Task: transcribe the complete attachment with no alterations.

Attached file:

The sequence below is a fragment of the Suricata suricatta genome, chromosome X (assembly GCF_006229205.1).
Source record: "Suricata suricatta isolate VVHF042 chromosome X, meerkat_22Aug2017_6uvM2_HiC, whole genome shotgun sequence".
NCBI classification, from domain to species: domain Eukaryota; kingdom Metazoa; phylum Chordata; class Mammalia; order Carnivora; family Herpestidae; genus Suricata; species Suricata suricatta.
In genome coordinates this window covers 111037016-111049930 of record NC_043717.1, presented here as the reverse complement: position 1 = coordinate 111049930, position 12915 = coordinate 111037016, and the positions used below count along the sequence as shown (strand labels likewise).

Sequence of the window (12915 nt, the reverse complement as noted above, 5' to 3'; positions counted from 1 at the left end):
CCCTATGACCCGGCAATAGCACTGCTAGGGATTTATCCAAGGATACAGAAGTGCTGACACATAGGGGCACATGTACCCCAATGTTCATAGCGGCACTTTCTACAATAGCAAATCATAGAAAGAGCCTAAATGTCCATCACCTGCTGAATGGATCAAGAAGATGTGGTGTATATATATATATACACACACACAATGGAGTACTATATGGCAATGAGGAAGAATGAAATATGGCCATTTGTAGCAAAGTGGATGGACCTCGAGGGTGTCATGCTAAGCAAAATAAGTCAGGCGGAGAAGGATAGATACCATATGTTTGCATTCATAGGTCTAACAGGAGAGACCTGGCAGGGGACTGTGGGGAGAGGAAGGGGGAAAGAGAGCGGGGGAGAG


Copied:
The sequence below is a fragment of the Suricata suricatta genome, chromosome X (assembly GCF_006229205.1).
Source record: "Suricata suricatta isolate VVHF042 chromosome X, meerkat_22Aug2017_6uvM2_HiC, whole genome shotgun sequence".
NCBI classification, from domain to species: domain Eukaryota; kingdom Metazoa; phylum Chordata; class Mammalia; order Carnivora; family Herpestidae; genus Suricata; species Suricata suricatta.
In genome coordinates this window covers 111037016-111049930 of record NC_043717.1, presented here as the reverse complement: position 1 = coordinate 111049930, position 12915 = coordinate 111037016, and the positions used below count along the sequence as shown (strand labels likewise).

Sequence of the window (12915 nt, the reverse complement as noted above, 5' to 3'; positions counted from 1 at the left end):
CCCTATGACCCGGCAATAGCACTGCTAGGGATTTATCCAAGGATACAGAAGTGCTGACACATAGGGGCACATGTACCCCAATGTTCATAGCGGCACTTTCTACAATAGCAAATCATAGAAAGAGCCTAAATGTCCATCACCTGCTGAATGGATCAAGAAGATGTGGTGTATATATATATATACACACACACAATGGAGTACTATATGGCAATGAGGAAGAATGAAATATGGCCATTTGTAGCAAAGTGGATGGACCTCGAGGGTGTCATGCTAAGCAAAATAAGTCAGGCGGAGAAGGATAGATACCATATGTTTGCATTCATAGGTCTAACAGGAGAGACCTGGCAGGGGACTGTGGGGAGAGGAAGGGGGAAAGAGAGCGGGGGAGAG